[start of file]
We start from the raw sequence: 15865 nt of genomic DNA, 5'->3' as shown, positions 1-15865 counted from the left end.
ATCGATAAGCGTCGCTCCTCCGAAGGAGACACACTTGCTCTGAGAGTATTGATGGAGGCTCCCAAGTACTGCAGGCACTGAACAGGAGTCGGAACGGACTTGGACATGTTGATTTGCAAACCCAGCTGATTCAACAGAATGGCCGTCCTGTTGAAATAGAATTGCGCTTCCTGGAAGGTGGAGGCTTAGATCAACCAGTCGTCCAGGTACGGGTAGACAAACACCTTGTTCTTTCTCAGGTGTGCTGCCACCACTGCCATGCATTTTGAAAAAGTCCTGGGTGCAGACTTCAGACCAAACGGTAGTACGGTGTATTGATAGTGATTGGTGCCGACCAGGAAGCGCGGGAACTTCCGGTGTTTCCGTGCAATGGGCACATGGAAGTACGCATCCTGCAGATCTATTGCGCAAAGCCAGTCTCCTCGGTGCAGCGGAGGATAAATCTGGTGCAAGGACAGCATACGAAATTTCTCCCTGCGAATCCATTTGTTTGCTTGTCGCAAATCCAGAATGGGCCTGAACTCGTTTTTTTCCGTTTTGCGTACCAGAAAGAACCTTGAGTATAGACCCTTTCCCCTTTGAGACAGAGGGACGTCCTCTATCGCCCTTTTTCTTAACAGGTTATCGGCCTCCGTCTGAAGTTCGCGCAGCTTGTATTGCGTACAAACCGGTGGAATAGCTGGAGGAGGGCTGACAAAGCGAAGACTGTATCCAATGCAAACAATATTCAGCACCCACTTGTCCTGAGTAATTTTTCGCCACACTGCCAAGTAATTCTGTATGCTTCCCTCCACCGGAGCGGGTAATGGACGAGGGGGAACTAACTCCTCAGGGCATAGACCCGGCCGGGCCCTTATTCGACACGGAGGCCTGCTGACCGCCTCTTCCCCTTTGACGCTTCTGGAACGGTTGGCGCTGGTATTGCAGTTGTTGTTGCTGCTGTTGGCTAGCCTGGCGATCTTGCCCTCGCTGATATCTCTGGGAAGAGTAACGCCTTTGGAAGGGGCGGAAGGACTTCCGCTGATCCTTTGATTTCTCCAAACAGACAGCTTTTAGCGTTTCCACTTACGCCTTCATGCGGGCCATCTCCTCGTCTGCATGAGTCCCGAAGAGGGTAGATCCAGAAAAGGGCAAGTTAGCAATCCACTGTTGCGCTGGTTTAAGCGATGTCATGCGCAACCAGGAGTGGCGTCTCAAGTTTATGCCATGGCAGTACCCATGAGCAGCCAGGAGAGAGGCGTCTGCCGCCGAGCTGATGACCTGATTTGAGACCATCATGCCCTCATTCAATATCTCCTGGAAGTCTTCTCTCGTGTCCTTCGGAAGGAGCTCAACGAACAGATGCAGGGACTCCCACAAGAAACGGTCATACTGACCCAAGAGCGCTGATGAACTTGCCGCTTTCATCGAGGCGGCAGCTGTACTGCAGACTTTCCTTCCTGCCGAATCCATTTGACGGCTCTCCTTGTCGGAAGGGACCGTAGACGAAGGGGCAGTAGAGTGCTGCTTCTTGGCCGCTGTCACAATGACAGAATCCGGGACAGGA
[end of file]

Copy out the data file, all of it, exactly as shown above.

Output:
We start from the raw sequence: 15865 nt of genomic DNA, 5'->3' as shown, positions 1-15865 counted from the left end.
ATCGATAAGCGTCGCTCCTCCGAAGGAGACACACTTGCTCTGAGAGTATTGATGGAGGCTCCCAAGTACTGCAGGCACTGAACAGGAGTCGGAACGGACTTGGACATGTTGATTTGCAAACCCAGCTGATTCAACAGAATGGCCGTCCTGTTGAAATAGAATTGCGCTTCCTGGAAGGTGGAGGCTTAGATCAACCAGTCGTCCAGGTACGGGTAGACAAACACCTTGTTCTTTCTCAGGTGTGCTGCCACCACTGCCATGCATTTTGAAAAAGTCCTGGGTGCAGACTTCAGACCAAACGGTAGTACGGTGTATTGATAGTGATTGGTGCCGACCAGGAAGCGCGGGAACTTCCGGTGTTTCCGTGCAATGGGCACATGGAAGTACGCATCCTGCAGATCTATTGCGCAAAGCCAGTCTCCTCGGTGCAGCGGAGGATAAATCTGGTGCAAGGACAGCATACGAAATTTCTCCCTGCGAATCCATTTGTTTGCTTGTCGCAAATCCAGAATGGGCCTGAACTCGTTTTTTTCCGTTTTGCGTACCAGAAAGAACCTTGAGTATAGACCCTTTCCCCTTTGAGACAGAGGGACGTCCTCTATCGCCCTTTTTCTTAACAGGTTATCGGCCTCCGTCTGAAGTTCGCGCAGCTTGTATTGCGTACAAACCGGTGGAATAGCTGGAGGAGGGCTGACAAAGCGAAGACTGTATCCAATGCAAACAATATTCAGCACCCACTTGTCCTGAGTAATTTTTCGCCACACTGCCAAGTAATTCTGTATGCTTCCCTCCACCGGAGCGGGTAATGGACGAGGGGGAACTAACTCCTCAGGGCATAGACCCGGCCGGGCCCTTATTCGACACGGAGGCCTGCTGACCGCCTCTTCCCCTTTGACGCTTCTGGAACGGTTGGCGCTGGTATTGCAGTTGTTGTTGCTGCTGTTGGCTAGCCTGGCGATCTTGCCCTCGCTGATATCTCTGGGAAGAGTAACGCCTTTGGAAGGGGCGGAAGGACTTCCGCTGATCCTTTGATTTCTCCAAACAGACAGCTTTTAGCGTTTCCACTTACGCCTTCATGCGGGCCATCTCCTCGTCTGCATGAGTCCCGAAGAGGGTAGATCCAGAAAAGGGCAAGTTAGCAATCCACTGTTGCGCTGGTTTAAGCGATGTCATGCGCAACCAGGAGTGGCGTCTCAAGTTTATGCCATGGCAGTACCCATGAGCAGCCAGGAGAGAGGCGTCTGCCGCCGAGCTGATGACCTGATTTGAGACCATCATGCCCTCATTCAATATCTCCTGGAAGTCTTCTCTCGTGTCCTTCGGAAGGAGCTCAACGAACAGATGCAGGGACTCCCACAAGAAACGGTCATACTGACCCAAGAGCGCTGATGAACTTGCCGCTTTCATCGAGGCGGCAGCTGTACTGCAGACTTTCCTTCCTGCCGAATCCATTTGACGGCTCTCCTTGTCGGAAGGGACCGTAGACGAAGGGGCAGTAGAGTGCTGCTTCTTGGCCGCTGTCACAATGACAGAATCCGGGACAGGA